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Blood Brothers

by on 22 February 2023

Fast Tracksides

Blood Brothers

by Willy Russell

Bill Kenwright Productions at Richmond Theatre until 25th February, then on tour until 29th April

Review by Brent Muirhouse

The iconic Blood Brothers has been performed in so many guises since its first performance in October 1981, that it would be easy to wonder if it still seems relevant and engrossing for audiences as musical theatre almost 42 years later.  Yet this production, directed by Bob Tomson and Bill Kenwright at Richmond Theatre is a stunning showcase of the power of theatre in both displaying both story and melody, in an inseparable tandem much like the play’s eponymous siblings. 

Despite moving into its fifth decade of performance, Willy Russell’s play explores themes of class, family, and the consequences of our choices, which seem even more relevant in a United Kingdom with an increasingly unequal balance of economic opportunity.  It tells the story of two brothers in Liverpool – Mickey and Eddie – who are separated at birth and grow up on opposite sides of the tracks (or more literally, a park).  The play examines the impact of their different upbringings (Mickey on the poverty line and Eddie highly privileged) and how it affects their lives as they grow into adulthood.

The music at the centre of the production was buoyant and vivacious, mixing rousing musical classic standards (like big-hitting Marilyn Monroe) with unexpected guitar shredding on the Narrator’s Shoes upon the Table.  The Narrator (Richard Munday) leant into the brash rock and roll number, with an unnerving performance as a recurring devil on the shoulder; highly appropriate due to the lyrics in his big leitmotif.  The lead actors delivered captivating performances throughout but balanced this with depth and nuance to their characters in the everyday details of their respective Merseyside lives.  Niki Colwell Evans, in particular, was a standout as Mrs.  Johnstone, delivering bittersweet symphonies that even local resident and The Verve frontman Richard Ashcroft would’ve been proud of, and probably may have heard blasting out of the eaves of the old theatre.  Such was Colwell Evans’ power in her vocals, that it was notable when Mrs.  Johnstone was off stage, just by the added energy and wattage elevating the music when she returned.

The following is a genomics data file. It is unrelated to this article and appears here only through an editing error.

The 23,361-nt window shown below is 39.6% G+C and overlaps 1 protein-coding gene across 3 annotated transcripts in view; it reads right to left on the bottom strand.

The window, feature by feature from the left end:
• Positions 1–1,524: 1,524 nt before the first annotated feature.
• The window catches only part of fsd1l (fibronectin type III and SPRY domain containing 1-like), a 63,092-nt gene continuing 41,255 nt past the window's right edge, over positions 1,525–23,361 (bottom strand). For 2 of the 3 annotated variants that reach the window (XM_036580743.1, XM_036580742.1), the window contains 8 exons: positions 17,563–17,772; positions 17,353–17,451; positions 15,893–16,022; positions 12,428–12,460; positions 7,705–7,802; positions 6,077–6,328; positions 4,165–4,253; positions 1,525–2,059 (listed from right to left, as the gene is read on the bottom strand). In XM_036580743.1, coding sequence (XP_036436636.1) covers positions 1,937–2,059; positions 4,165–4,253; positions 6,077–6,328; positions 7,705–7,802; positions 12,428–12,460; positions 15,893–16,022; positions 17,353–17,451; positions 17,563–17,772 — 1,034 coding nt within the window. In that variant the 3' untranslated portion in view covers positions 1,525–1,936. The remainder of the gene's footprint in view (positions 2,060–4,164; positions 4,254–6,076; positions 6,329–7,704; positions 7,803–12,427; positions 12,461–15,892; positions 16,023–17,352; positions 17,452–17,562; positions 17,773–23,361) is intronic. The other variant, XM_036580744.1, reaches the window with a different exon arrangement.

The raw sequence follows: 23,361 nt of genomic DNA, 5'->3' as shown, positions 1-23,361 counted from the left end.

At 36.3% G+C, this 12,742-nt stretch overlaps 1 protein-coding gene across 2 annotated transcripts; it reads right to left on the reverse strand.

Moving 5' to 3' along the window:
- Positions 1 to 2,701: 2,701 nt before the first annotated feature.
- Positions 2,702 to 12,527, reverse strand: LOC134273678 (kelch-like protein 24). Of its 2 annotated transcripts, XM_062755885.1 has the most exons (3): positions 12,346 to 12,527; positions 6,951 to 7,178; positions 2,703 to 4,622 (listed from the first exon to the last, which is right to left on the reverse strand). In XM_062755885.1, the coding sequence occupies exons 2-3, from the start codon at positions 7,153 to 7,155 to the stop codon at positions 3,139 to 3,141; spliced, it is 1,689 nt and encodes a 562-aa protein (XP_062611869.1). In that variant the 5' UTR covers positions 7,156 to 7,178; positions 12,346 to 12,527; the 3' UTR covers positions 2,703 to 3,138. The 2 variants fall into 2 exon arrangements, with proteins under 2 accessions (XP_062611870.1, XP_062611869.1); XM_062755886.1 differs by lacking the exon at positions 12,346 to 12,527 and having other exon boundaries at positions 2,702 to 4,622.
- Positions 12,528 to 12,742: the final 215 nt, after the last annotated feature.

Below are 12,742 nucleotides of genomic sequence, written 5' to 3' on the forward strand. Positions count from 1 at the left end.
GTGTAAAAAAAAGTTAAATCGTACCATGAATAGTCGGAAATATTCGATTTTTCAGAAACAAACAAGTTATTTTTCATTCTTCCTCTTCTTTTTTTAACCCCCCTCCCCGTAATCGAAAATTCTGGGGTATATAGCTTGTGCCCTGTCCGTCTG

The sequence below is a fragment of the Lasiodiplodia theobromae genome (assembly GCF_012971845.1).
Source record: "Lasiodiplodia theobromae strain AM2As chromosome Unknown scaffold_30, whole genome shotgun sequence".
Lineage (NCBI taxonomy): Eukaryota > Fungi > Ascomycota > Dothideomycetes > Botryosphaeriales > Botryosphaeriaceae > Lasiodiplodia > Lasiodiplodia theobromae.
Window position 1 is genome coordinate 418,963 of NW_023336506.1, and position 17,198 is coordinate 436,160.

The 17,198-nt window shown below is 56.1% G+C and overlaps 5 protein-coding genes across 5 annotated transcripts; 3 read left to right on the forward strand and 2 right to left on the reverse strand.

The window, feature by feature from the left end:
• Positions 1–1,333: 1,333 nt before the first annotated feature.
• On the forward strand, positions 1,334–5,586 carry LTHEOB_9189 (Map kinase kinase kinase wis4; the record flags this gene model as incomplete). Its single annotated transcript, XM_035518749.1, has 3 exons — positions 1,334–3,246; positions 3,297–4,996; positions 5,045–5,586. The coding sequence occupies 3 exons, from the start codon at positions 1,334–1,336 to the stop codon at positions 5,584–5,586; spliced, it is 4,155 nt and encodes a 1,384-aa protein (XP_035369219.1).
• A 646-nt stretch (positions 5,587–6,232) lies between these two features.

Andy Walmsley’s set design was also impressive, with terraced houses in the first half transforming into different dwellings in the second half, framing the change in the characters’ circumstances.  The slightly distorted approach had the same adult actors playing kids, then later growing into their adult selves, yet so affected by circumstances of youth.  This felt like a commentary on the permeability of the callousness of apparently harmless playground games, which ultimately create lasting fractures in the fabric of society.

But perhaps one of the most impressive aspects of this production was the way in which it tackled some weighty themes without feeling heavy-handed.  Comedy was blended in nicely into quick-witted responses in the dialogue, keeping the audience engaged and entertained throughout.  Some of the best one-liners fell to Sean Jones and Joe Sleight as Mickey and Eddie respectively.  Their turns as the brothers were in sync throughout, playing off each other’s energy in a way that felt natural and organic in moments of darkness as well as humour.  Olivia Sloyan delivered a performance that captured the evolution of Linda, from “one of the gang” as a child, to adulthood and all its subtleties very effectively and with great skill. 

Overall, Blood Brothers at the Richmond Theatre was a stunning production that surely reminded any of the near full-house of the power of musical theatre to be poignant in moving and inspiring, as well as be foot-tappingly enjoyable.  (Brent Muirhouse still hasn’t got Shoes on the Table out of his brain’s catchy ditty chamber).  Willy Russell’s script remains as powerful as ever, and the talented cast and crew brought it to life fully.  Tomson and Kenwright’s production demonstrated an across-the-board reminder of the incredible skill and dedication of those who work in this art form.  Blood Brothers entertained and affected in equal measure and, leaving the theatre to the streetlights of suburbia, whilst I had musical memories to hum along to, these were accompanied by more solemn ponderings of the imbalance of society and the role of class, remaining stitched into this country today.

Brent Muirhouse, February 2023

Photography by Jack Merriman

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